Thanksgiving Tips, Tirades and Tidbits

Thanksgiving dinner…

there is enough stress on this day without having to have the whole family showing up.  So I am cutting right to the chase without using your time on a long preamble. Your mother or worse mother-in-law has a specific to way to cook something. Don’t argue just have her bring the dish. If she won’t tell her you prepared just as she said to and it if it sucks she will never admit it anyway.  I hate green bean casserole. If a guest wants it for Thanksgiving dinner they can make it themselves and eat it in the garage.

Seriously, have every guest pitch in if they are able. Kids too, they will take more interest if they are part of the program. You know most guests will not shirk. I have never found it a problem to enlist help with clean-up either. We tend to do most of the cooking but our guests and relatives do enjoy bringing something and this does make it more of an interactive holiday and supports the true meaning of what Thanksgiving is supposed to embody.  In the two original sources of the pilgrim era thanksgiving the community and the Wampanoag Indians came together, all bringing the bounty of the harvest for the feast. There was no mention of turkey, as water fowl is more succulent.  A wild turkey is a stringy flea riddled bird and only the breast meat is edible –and then only in a quick fricassee preparation. As turkeys were selectively bred and farm raised they became (like hogs) more economical to feed a big family in one seating.

Tips on cooking the bird to avoid a holiday meltdown of a dried out bird or under cooked bird or an 8 p.m. meal:

  • Cook at 325 F for 10 to 12 minutes per pound for a 10 to 14 pound turkey.
  • The breast cooks quicker than the darker leg meat because of the bones in the leg and the carcass.  It is best not to truss up the bird but let it hang free as heat will circulate better and the bird will not insulate itself. This is unique phenomenon with the larger turkey and not inherent in ducks or chicken. If you buy a twenty pound or larger turkey I recommend removing the spine and laying flat on the baking sheet. This will allow it to cook quicker and more evenly. Also break the legs so it lays flatter.  You can cut the spine out with kitchen shears. It is not very difficult.  (Reserve the spine and neck to boil for soup stock).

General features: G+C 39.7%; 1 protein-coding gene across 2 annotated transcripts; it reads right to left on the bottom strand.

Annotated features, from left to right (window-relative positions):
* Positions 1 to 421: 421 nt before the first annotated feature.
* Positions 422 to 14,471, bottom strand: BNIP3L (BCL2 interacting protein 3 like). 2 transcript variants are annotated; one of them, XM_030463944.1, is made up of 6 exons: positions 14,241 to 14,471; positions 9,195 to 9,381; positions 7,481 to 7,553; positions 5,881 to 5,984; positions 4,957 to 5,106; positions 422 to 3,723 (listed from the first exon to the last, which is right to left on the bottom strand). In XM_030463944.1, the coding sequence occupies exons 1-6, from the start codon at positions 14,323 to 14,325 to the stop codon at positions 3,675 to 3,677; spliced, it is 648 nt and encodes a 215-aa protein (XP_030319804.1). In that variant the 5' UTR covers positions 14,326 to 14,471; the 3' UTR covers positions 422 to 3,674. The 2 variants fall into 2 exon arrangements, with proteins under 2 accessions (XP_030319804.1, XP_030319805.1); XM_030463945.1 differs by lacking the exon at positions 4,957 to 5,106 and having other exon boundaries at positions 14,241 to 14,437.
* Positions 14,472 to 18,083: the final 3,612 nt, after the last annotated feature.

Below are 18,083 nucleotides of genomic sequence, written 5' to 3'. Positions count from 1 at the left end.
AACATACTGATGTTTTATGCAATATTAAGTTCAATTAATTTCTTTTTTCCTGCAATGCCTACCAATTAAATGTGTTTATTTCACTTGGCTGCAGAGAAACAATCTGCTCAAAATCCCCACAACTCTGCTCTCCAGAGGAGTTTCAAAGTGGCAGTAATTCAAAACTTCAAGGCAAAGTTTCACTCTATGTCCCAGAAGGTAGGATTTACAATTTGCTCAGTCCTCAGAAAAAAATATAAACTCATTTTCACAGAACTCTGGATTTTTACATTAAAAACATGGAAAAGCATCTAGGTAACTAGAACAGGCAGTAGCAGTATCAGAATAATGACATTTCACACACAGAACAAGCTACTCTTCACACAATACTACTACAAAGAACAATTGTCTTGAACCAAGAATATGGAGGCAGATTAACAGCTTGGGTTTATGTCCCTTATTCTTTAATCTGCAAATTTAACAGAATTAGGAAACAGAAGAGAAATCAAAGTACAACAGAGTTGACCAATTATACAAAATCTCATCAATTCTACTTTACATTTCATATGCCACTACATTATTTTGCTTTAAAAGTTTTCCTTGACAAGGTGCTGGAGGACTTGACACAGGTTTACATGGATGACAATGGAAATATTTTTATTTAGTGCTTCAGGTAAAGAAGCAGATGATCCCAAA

• If you need a lot of meat, get two smaller turkeys. Or a turkey and a boneless breast. You can cook one in the morning if space is an issue and warm it up again before serving or serve as a cold roast platter with lots of cranberry sauce alongside.  Springs of fresh rosemary, parsley and sage beautifully dress up the platter.
  • Coat your bird with olive and butter then seasonings before cooking.
  • Don’t stuff the bird, but putting a few sectioned lemons and/or other citrus and a bunch of fresh herbs is okay. Actually it is very good!
  • Check the thigh temperature after 2 hours and then every half hour and/ or during commercial breaks during the Lions game. This will allow proper planning for all your side dishes.
  • When done, the thigh juices should flow profusely and run clear. Yes you need to make a small incision, remove from the oven and allow to rest for 20 minutes before carving.


Eric Bleimeister

Eric has been an enthusiastic cook since he moved out of his parents’ home. His solid memories of family life around the dinner table stick with him today especially the rich traditional and cultural heritage shared over food. Family health issues propelled him to explore better nutritional food sources and cooking processes and Eric now has over 20 years experience with fitness, nutrition and writing. He has always been called upon to whip up main courses for every social occasion and continually comes to the rescue of overworked friends. Whether it’s on the grill, the stove top or in the oven, Eric has an inherent savvy of how to mix ingredients together and make a delicious meal. He is the parent of a finicky eater and this challenge — to get his kid to eat well in a world of pre-packaged and sugary foods — acts as constant inspiration (and perspiration) for him to write about food and develop healthy meals. As a food writer “Kids and a Cook” has been a great opportunity. Eric Bleimeister is available for lectures and cooking demonstrations. Please contact us through this website.